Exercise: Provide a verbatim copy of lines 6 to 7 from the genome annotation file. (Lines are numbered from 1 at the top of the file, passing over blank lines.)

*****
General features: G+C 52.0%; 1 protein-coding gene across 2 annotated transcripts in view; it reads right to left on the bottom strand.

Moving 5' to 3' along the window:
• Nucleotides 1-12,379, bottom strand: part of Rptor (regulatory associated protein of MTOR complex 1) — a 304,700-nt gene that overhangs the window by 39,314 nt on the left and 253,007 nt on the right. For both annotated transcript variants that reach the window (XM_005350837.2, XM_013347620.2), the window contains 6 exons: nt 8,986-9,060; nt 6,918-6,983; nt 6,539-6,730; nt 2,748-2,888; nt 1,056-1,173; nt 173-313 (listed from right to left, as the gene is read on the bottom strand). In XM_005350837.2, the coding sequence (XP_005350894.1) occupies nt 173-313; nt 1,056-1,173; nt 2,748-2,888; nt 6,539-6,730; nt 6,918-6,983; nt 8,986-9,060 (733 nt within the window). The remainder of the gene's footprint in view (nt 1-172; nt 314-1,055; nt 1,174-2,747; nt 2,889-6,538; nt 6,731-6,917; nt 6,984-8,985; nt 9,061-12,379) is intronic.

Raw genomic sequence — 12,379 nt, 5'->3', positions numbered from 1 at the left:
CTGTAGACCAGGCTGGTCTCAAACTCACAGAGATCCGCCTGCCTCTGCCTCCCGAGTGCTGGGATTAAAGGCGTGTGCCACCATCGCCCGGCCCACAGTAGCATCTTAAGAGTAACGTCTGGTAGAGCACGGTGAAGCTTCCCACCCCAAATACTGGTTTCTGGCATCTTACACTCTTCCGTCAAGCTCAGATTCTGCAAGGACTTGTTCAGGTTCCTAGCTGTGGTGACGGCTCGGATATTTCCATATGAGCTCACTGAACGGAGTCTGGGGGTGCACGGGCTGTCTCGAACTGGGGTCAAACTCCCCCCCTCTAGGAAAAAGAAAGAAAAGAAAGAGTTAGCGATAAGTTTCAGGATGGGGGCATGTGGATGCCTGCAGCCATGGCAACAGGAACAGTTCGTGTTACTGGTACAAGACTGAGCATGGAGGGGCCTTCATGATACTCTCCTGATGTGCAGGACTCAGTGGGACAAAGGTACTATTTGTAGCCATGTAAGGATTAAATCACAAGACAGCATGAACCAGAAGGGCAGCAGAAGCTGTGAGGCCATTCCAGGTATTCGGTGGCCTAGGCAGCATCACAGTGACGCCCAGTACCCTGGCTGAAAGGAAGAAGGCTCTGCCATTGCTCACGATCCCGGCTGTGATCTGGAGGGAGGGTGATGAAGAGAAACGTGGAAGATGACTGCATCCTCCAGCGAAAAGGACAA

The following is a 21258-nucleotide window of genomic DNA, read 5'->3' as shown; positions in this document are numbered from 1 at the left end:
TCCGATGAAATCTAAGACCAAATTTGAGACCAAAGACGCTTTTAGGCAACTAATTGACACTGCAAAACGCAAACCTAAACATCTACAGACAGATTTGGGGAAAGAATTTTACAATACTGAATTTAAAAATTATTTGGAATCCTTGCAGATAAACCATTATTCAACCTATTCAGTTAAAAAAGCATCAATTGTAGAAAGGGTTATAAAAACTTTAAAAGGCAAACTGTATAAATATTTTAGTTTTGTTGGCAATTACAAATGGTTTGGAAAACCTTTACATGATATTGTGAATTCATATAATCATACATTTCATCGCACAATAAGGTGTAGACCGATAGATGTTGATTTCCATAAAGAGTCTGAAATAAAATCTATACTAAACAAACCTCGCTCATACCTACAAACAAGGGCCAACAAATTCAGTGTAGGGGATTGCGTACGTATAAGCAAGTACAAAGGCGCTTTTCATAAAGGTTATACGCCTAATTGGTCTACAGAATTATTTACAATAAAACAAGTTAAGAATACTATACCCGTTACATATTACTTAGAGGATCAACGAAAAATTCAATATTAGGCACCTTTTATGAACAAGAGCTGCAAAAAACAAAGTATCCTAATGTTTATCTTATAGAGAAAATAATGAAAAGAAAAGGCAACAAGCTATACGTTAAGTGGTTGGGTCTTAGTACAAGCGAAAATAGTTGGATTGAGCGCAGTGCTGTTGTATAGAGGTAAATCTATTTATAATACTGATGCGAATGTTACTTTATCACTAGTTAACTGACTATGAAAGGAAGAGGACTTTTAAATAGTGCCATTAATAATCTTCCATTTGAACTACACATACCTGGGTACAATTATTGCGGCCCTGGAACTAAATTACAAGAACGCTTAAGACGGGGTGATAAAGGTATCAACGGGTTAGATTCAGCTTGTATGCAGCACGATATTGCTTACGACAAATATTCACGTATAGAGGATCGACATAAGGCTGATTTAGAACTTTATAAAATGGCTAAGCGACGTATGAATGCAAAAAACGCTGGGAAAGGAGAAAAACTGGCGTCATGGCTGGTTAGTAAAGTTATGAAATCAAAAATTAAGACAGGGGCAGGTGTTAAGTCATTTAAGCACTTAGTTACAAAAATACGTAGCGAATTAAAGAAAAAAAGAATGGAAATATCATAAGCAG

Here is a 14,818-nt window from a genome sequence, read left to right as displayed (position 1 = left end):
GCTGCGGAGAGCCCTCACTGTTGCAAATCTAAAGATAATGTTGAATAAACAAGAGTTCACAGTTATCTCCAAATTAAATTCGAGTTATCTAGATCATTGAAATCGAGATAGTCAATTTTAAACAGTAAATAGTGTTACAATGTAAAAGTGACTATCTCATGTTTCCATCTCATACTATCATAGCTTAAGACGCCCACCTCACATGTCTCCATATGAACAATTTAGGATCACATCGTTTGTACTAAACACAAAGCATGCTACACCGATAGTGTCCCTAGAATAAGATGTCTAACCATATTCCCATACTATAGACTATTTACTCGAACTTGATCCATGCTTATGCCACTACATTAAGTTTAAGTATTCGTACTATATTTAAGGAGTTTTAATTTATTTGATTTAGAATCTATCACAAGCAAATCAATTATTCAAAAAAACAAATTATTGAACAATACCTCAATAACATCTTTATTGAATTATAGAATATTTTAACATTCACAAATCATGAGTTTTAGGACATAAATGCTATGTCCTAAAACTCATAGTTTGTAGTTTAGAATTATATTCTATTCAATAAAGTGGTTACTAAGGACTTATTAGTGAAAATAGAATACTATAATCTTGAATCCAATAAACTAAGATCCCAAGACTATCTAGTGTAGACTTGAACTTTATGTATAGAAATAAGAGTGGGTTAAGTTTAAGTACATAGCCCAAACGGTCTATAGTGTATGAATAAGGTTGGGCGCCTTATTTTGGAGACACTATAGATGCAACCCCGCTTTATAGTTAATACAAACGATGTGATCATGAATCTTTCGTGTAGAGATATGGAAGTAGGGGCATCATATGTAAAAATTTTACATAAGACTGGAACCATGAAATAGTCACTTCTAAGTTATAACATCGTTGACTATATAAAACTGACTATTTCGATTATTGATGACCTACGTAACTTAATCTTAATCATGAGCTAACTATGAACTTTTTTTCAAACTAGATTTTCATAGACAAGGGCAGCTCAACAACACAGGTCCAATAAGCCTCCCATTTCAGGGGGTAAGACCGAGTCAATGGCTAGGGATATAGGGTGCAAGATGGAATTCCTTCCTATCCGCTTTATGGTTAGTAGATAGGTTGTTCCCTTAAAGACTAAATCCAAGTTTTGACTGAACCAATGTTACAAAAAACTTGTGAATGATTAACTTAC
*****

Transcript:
The following is a 21258-nucleotide window of genomic DNA, read 5'->3' as shown; positions in this document are numbered from 1 at the left end:
TCCGATGAAATCTAAGACCAAATTTGAGACCAAAGACGCTTTTAGGCAACTAATTGACACTGCAAAACGCAAACCTAAACATCTACAGACAGATTTGGGGAAAGAATTTTACAATACTGAATTTAAAAATTATTTGGAATCCTTGCAGATAAACCATTATTCAACCTATTCAGTTAAAAAAGCATCAATTGTAGAAAGGGTTATAAAAACTTTAAAAGGCAAACTGTATAAATATTTTAGTTTTGTTGGCAATTACAAATGGTTTGGAAAACCTTTACATGATATTGTGAATTCATATAATCATACATTTCATCGCACAATAAGGTGTAGACCGATAGATGTTGATTTCCATAAAGAGTCTGAAATAAAATCTATACTAAACAAACCTCGCTCATACCTACAAACAAGGGCCAACAAATTCAGTGTAGGGGATTGCGTACGTATAAGCAAGTACAAAGGCGCTTTTCATAAAGGTTATACGCCTAATTGGTCTACAGAATTATTTACAATAAAACAAGTTAAGAATACTATACCCGTTACATATTACTTAGAGGATCAACGAAAAATTCAATATTAGGCACCTTTTATGAACAAGAGCTGCAAAAAACAAAGTATCCTAATGTTTATCTTATAGAGAAAATAATGAAAAGAAAAGGCAACAAGCTATACGTTAAGTGGTTGGGTCTTAGTACAAGCGAAAATAGTTGGATTGAGCGCAGTGCTGTTGTATAGAGGTAAATCTATTTATAATACTGATGCGAATGTTACTTTATCACTAGTTAACTGACTATGAAAGGAAGAGGACTTTTAAATAGTGCCATTAATAATCTTCCATTTGAACTACACATACCTGGGTACAATTATTGCGGCCCTGGAACTAAATTACAAGAACGCTTAAGACGGGGTGATAAAGGTATCAACGGGTTAGATTCAGCTTGTATGCAGCACGATATTGCTTACGACAAATATTCACGTATAGAGGATCGACATAAGGCTGATTTAGAACTTTATAAAATGGCTAAGCGACGTATGAATGCAAAAAACGCTGGGAAAGGAGAAAAACTGGCGTCATGGCTGGTTAGTAAAGTTATGAAATCAAAAATTAAGACAGGGGCAGGTGTTAAGTCATTTAAGCACTTAGTTACAAAAATACGTAGCGAATTAAAGAAAAAAAGAATGGAAATATCATAAGCAG